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Cold Water Corals


Coral reefs are colourful ecosystems that are brimming with life. Most thrive in tropical oceans' warm, sunny waters. Beautiful and accessible, shallow water corals are beloved and well known to scientists. Deep-sea corals, on the other hand, are often unknown and underappreciated. It is difficult and costly to study these creatures since they dwell in the frigid darkness of the abyss. In recent years, scientists have used advanced submersible and underwater sensing technology to explore the distant domain of corals.


The fundamental way that cold-water corals vary from tropical corals is in their habitat. One of the most significant variations between the two groups is the depth at which corals may survive. In actuality, 40 m to more than 1000 m in depth is where cold-water corals often grow.

This depth suggests that there is life at low temperatures, such as 4 to 13 °C. But particularly a life in complete darkness where the coral tissues lack the symbiotic algae that are seen in tropical corals .In stark contrast to the photic and mesophotic zones, so few coral species build a framework matrix at these depths, making the variety of life on these cold-water coral reefs both astounding and extraordinary. Deep-sea corals, like their shallow-water counterparts, may be found as single coral polyps, diversely structured colonies with several polyps of the same species, or reefs with numerous colonies made up of one or more species. However, deep-sea corals don't need sunlight as their shallow-water counterparts do.


Understanding how biodiversity in the deep waters is connected to the survival of these ecosystems is crucial in light of fast climate change and extraordinary rates of human disturbance. They get the food and energy they require by capturing microscopic creatures carried by the currents.Because zooplankton is their major food source, the water that makes up their environment must be rich in organic materials. A marine current is also indispensable for their development in the sloping sea beds of the bathyal zone .

It would be certainly wrong to assume that cold water corals harbour any lesser biodiversity than tropical corals. There thrives abundant and rich life. In the ocean’s vast expanse, deep-sea corals provide a precious commodity—habitats for marine life. Deep-sea corals support invertebrates like worms, starfish, and lobsters as well as vertebrates like fish. The corals provide food, places to hide from predators, nurseries for young, and a surface onto which invertebrates may establish themselves. Shrimp, crabs, groupers, rockfish, and snappers are just few of the many economically significant species that rely on deep-sea corals.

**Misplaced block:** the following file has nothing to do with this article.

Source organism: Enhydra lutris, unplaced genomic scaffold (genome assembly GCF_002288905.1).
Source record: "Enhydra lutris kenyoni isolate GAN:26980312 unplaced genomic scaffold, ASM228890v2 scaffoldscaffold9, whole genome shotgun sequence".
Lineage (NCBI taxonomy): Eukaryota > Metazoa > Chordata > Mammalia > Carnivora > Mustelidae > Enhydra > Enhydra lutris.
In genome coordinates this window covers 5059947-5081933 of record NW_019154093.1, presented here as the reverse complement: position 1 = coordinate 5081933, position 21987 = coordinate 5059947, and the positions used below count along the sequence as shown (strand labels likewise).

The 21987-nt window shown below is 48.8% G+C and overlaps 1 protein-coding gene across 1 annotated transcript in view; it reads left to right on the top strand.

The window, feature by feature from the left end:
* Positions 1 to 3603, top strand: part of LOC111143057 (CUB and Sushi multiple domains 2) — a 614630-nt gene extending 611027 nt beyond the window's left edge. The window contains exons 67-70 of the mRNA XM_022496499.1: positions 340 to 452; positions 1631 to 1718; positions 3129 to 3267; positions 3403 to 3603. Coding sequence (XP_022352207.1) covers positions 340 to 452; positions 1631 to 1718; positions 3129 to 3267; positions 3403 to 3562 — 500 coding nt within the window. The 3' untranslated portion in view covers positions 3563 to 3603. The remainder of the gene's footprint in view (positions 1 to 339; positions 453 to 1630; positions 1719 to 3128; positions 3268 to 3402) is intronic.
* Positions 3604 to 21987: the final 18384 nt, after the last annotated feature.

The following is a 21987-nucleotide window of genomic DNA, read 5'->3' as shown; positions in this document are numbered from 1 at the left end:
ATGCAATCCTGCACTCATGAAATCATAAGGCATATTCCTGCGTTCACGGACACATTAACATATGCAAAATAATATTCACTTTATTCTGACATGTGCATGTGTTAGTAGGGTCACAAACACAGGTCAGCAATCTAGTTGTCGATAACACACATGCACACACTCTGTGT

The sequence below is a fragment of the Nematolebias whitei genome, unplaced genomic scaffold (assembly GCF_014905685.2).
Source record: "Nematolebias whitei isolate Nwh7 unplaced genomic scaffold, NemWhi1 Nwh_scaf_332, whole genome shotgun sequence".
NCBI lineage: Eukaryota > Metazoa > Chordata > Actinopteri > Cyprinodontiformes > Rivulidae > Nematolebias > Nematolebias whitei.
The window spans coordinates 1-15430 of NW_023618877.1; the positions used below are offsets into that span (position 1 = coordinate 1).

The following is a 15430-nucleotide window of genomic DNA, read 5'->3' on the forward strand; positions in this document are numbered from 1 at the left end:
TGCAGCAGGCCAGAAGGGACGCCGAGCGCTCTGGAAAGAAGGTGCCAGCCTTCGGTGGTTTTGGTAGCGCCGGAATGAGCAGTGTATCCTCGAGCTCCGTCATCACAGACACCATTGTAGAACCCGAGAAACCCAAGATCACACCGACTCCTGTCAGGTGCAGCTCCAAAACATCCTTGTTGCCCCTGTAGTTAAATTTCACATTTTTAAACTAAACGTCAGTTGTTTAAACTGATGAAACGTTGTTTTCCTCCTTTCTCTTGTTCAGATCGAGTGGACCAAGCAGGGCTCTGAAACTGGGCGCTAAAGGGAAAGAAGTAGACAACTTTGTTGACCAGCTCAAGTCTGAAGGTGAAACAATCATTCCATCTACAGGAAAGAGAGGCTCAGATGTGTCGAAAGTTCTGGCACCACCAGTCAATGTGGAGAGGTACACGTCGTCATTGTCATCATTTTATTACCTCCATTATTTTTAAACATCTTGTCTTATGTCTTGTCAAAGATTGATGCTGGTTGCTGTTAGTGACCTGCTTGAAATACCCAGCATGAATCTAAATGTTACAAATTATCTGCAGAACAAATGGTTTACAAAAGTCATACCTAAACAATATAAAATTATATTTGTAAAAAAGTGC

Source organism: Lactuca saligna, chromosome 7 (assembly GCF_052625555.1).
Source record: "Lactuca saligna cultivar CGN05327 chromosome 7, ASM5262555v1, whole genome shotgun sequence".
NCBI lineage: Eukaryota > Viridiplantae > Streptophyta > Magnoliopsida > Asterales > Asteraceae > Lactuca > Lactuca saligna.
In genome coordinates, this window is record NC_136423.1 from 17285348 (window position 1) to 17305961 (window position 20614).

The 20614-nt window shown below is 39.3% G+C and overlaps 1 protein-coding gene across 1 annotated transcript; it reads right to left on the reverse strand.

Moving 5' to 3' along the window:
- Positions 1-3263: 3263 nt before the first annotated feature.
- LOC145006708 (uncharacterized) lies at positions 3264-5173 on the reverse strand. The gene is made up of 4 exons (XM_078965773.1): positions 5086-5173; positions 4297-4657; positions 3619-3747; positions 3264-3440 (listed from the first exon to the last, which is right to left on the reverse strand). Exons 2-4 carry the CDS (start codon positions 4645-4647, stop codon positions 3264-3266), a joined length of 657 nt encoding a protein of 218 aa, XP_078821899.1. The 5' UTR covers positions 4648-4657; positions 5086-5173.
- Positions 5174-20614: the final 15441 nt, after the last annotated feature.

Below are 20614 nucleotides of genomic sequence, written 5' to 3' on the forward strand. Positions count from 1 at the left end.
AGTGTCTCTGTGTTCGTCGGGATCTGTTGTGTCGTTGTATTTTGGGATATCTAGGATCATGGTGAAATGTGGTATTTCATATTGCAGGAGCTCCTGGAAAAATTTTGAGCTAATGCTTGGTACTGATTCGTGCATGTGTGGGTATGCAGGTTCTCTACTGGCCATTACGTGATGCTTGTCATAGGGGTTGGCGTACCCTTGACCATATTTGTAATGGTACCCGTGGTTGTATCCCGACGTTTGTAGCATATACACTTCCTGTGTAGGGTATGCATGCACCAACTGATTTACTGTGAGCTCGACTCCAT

Chemical dangers associated with mineral exploration and exploitation may change corals' feeding habits. This is because they directly affect the seafloor and water quality, two areas where corals are found.

Additionally, pollution poses a hazard to them. Particularly, the wildlife gets tangled in abandoned fishing gear and marine detritus, risking their existence. These stresses may decrease the viability of corals and may have an impact on the abundance of particular species that are more vulnerable than others.

One of the biggest risks to cold-water corals globally is climate change. The production and upkeep of the carbonate skeleton of corals, in particular, may be impacted by ocean acidification, endangering the ecosystem as a whole.

Coral reefs are destroyed as a result of oil and gas exploration and production, especially when accidents happen. The Deep Water Horizon oil disaster in the Gulf of Mexico caused harm to deep-sea coral.

Way Forward

Increasing numbers of people appreciate the essential need of protecting deep-sea corals. These vulnerable ecosystems are starting to attract some attention in waters under national jurisdiction as well as ones in the high seas. Establishing marine protected zones (MPAs) that prohibit the use of certain fishing gear types is an effective method for preventing physical damage to deep-sea coral communities caused by unsustainable fishing .


All of the world's seas and oceans have cold-water coral habitats. Despite expanded study efforts in recent years, little is known about these environments. However, it is evident that pressures from human activities like unsustainable fishing, pollution, and climate change are putting them in danger. This is why it is time to act and help these endangered corals.


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